-96%

The complete guide to Sarbanes- Oxley

As the Sarbanes-Oxley Act approaches age five, it’s appropriate to look back at how the act has affected American businesses and also to look forward to assess future trends. After all, the Sarbanes-Oxley Act had the biggest impact on American business of any federal securities legislation since the New Deal. Understanding how Sarbanes-Oxley works and the demands it makes on corporations is especially critical for directors and managers of smaller public corporations. Until recently, the smallest public corporations have been partially insulated from the full costs of complying with the act by rules of the Securities and Exchange Commission (the SEC, sometimes referred to as “the Commission”) that defer full application of SOX to such firms. The SEC has announced, however, that this limited regulatory relief will be coming to an end within the next two years.

Category: Tags: ,
View cart

Description

Managers and directors of small public corporations thus now face the same questions SOX has long posed for the largest companies:

How do they comply with SOX?
How does SOX affect relations within the firm?

Should the company go private in order to avoid the need to comply with SOX?
A practical guide to SOX basics thus could not be more timely.

This is not a book aimed at lawyers and accountants.

This book was written with four audiences in mind:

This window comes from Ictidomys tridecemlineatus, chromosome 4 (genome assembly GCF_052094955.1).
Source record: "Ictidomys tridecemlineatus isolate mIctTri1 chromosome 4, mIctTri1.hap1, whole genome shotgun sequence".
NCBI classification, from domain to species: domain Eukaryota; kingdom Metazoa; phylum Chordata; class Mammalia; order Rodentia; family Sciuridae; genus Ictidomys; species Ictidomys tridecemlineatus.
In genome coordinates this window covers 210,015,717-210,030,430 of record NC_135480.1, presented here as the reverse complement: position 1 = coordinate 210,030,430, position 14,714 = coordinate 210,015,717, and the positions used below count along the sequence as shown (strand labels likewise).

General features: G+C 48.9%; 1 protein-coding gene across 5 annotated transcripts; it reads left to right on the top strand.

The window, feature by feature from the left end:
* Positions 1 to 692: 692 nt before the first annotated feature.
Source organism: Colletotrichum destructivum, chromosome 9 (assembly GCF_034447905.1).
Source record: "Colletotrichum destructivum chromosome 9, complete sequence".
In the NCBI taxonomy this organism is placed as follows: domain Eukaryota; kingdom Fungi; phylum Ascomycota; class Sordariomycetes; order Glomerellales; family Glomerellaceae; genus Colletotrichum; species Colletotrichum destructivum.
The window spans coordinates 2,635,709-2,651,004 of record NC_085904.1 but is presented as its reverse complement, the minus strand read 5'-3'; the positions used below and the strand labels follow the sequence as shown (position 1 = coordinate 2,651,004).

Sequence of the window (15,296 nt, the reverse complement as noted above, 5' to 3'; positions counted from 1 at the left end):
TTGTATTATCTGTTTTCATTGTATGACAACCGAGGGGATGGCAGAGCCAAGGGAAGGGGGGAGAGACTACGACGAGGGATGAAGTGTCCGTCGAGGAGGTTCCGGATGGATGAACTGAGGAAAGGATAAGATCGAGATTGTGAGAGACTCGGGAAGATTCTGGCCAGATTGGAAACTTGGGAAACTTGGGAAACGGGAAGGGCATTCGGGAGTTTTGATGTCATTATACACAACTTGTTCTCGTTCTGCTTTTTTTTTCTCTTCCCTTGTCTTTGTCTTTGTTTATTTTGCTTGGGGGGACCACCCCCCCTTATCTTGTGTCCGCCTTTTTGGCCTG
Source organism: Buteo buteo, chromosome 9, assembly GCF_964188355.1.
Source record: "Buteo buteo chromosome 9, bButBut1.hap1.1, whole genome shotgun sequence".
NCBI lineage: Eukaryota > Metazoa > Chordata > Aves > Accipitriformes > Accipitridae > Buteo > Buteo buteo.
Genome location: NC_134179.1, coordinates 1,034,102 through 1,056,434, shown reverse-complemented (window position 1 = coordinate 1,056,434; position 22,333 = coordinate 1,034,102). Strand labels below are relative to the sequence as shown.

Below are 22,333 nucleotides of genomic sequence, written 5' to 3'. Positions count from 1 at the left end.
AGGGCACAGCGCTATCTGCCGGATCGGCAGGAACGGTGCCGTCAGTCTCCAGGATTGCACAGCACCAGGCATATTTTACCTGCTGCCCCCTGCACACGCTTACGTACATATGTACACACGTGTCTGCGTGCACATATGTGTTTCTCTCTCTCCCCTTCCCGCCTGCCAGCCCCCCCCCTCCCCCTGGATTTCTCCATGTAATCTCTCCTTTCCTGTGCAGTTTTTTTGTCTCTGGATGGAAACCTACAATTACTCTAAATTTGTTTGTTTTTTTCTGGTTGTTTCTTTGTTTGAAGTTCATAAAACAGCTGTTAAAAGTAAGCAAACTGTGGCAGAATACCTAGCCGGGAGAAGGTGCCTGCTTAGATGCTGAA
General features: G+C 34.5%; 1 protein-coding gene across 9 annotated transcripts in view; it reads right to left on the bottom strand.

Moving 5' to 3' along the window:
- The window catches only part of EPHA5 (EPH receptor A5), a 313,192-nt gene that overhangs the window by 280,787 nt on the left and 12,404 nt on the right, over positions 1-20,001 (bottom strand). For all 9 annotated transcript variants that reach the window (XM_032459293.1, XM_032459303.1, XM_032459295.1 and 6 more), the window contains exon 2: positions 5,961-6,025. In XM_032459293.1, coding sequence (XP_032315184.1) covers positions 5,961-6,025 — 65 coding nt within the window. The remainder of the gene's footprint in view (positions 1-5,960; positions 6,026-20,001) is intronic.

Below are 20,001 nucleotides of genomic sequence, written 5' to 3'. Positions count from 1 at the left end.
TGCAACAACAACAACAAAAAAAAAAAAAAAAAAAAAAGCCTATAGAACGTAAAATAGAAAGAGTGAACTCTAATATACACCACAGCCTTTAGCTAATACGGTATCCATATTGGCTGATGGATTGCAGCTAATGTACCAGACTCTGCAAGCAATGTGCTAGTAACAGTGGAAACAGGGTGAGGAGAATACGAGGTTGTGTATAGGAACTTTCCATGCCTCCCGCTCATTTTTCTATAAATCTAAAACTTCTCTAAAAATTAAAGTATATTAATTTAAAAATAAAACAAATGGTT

Directors and managers of large public corporations, whose firms have been required to fully comply with SOX from the outset. If you’re one of these directors and/or managers, this book provides you with a five-year update on how SOX has been implemented and some advice to help you with your ongoing compliance efforts.
Directors and managers of small public corporations, whose firms are only now being required to fully comply with SOX. What should you expect during the first year the law applies to you? Should you really consider going dark and avoiding the need for SOX compliance altogether?

Directors and managers of closely held corporations who are considering taking their companies public. What additional obligations will SOX impose on you following an initial public offering (IPO), and what costs are you likely to face? How can those costs be minimized?

Directors and managers of larger closely held corporations and nonprofit entities, whose corporations are not obliged to comply with SOX but choose to voluntarily comply. In such situations, how can you adapt to SOX in a way that fits your needs?

Read the book to know the correct answers.